A “Plethora” Of “Epiphanies” Snuffed

Paul Bass PhotoAbused and overused SAT words bit the dust as writers and other grown-ups helped two dozen high school students polish their college application essays.

The mentoring took place Sunday at Cooperative Arts & Humanities High School. The event was called “College Essay Liftoff Weekend.”

The event was the brainchild of New Haven Idea-Generator-In-Chief Helen Kauder. Refreshments came from Bruegger’s Bagels and the New Haven-born Honest Tea outfit.

Through her organization, called Co-op Center for Creativity, Kauder paired high schoolers (mostly from New Haven public schools) with a group of volunteer Higher One employees, college English majors, and professional writers, like author Katharine Weber (at right in photo) ...

... and author and New York Times religion columnist Mark Oppenheimer, who’s pictured at right in the photo above and at the top of the story, with Hillhouse senior Frank Mitchell.

The event fit into a broader mission: Improving New Haven students’ chances of getting into college. That’s a central goal of New Haven’s school-reform drive, Dolores Garcia-Blocker (pictured), the public schools’ guidance supervisor, told the mentors at a prep session before the tutoring began Sunday. So is involving adults in the lives of New Haven’s schoolchildren, she said—not just parents and teachers, but administrators, custodians, school resource officers, and “people in this room.”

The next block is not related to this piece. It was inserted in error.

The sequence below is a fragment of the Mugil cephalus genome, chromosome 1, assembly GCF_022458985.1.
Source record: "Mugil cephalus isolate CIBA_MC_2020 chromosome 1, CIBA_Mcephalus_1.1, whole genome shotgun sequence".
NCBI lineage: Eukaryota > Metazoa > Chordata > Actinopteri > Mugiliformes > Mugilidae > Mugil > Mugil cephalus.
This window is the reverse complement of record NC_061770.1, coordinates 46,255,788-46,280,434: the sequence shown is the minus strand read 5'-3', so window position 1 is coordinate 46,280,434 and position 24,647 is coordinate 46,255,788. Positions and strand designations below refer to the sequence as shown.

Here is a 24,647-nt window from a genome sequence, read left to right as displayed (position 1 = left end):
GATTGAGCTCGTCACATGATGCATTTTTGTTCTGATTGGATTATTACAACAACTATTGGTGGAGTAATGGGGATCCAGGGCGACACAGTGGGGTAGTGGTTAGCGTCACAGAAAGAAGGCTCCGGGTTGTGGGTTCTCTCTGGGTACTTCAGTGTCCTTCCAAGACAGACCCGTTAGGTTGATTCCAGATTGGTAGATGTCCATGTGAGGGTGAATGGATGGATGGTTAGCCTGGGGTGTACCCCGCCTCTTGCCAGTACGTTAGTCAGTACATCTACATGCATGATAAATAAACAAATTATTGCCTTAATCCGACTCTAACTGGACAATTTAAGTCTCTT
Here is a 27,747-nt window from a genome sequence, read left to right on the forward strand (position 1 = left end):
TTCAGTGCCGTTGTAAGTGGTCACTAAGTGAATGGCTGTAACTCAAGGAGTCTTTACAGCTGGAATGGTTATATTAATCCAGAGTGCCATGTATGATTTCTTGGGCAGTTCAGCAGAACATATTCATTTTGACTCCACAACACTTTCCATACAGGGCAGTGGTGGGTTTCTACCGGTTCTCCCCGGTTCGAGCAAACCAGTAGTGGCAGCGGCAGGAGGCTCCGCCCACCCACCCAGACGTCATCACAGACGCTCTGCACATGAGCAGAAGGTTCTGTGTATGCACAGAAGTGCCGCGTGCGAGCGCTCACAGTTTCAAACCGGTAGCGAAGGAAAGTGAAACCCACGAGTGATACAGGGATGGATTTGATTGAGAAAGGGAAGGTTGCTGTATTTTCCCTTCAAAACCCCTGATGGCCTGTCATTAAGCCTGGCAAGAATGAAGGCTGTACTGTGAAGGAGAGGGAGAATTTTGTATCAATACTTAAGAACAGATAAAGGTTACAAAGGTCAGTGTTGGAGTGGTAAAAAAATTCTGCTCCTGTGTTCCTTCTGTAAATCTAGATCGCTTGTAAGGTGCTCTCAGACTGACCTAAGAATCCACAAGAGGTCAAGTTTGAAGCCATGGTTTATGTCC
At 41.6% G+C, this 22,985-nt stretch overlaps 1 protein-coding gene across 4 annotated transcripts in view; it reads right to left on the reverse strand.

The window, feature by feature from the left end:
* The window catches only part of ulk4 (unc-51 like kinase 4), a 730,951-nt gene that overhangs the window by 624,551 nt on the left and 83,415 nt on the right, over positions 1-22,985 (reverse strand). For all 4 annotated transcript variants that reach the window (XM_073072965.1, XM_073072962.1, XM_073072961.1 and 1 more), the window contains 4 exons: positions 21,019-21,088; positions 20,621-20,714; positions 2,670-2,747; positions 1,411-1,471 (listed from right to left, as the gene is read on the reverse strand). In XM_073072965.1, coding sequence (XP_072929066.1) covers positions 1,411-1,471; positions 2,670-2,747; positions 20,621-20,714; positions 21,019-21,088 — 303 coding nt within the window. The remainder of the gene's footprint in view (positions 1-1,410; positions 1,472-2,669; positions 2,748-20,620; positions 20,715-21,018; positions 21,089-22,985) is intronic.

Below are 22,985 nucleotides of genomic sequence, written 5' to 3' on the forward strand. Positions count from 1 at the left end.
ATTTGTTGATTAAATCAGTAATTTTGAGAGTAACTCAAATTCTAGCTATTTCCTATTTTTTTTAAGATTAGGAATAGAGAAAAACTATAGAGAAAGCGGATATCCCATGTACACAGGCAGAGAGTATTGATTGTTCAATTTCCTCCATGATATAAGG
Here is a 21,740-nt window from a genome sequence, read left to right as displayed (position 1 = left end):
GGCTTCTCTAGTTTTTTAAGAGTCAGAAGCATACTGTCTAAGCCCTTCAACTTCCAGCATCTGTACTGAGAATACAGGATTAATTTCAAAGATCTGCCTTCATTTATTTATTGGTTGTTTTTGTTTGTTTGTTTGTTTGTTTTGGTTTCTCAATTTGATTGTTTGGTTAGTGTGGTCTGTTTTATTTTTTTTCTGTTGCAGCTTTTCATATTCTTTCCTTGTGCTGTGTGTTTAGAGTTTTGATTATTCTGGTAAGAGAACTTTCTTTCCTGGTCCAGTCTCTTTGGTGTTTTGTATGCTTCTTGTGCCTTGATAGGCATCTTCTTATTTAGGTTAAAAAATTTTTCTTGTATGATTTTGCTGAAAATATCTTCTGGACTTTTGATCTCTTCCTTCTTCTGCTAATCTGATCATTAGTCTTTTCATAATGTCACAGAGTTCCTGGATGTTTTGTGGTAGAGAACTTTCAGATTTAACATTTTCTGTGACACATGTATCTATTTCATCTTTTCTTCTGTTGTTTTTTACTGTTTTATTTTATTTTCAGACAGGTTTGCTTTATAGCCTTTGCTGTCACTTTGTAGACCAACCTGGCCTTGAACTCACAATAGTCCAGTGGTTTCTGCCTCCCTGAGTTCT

She also told mentors that their relationship with their new mentees could last only as long as Sunday’s session. No email afterwards. No Facebook messages. No re-examining their essays. That’s because the school system didn’t have mentors go through background checks to participate in Sunday’s session; more extensive contact with students requires those checks. (College essay topic, anyone?)

The writing coaches received a training packet to help prepare them for Sunday’s session. Page six included this tip: “Avoid using words that sound like they were plucked out of the thesaurus. The admission officers know you’re a high school senior, and they want to hear your words. (Two example words that are overused in college essay applications: plethora and epiphany.)”

That was an epiphany indeed for this tutor. (Though not one of a plethora, alas.) Who knew that 35 years after those SAT words seemed all the rage, they are still fouling so many college essays?

Post a Comment

Commenting has closed for this entry


posted by: SLP on November 7, 2011  8:36am

This sounded like a great event; I hope it was well-attended and even if it wasn’t this time, that the Lift-0ff will become an annual tradition. Thank you, Co-op Center for Creativity!

posted by: Truth Avenger on November 7, 2011  11:08am

Nice to see some of the City’s finest literary talents mentoring tomorrow’s young talents.  I wonder if the student tutored by Mr. Oppenheimer knows that in addition to Mr. Oppenheimer’s bi-monthly “Beliefs” column in the New York Times, he occasionally has a cover story for the New York Times Magazine, or that he is the author of three books, the latest of which is called “Wisenheimer”- a very entertaining memoir about Mr. Oppenheimer’s coming-of-age and history as a world class debate champion… Or that he teaches at Yale, or is co-founder of a New Haven based publishing company, or that he hosts an NPR show on new books and their authors… to name some of his achievements.  One wonders how he has the time to add “mentor"or “coach” to the list of descriptors.
A big thanks to all the tutors/mentors/coaches for giving to the community in this special way.

posted by: RRH on November 7, 2011  7:00pm

Great program — kudos to all taking part.
I do want to note, since we are discussing writing here: there is no such word as “mentee”! The word “mentor” is not like the word “employer” (one who employs). It comes from the character Mentor in Homer’s Odyssey, so there is no equivalent to “employee.”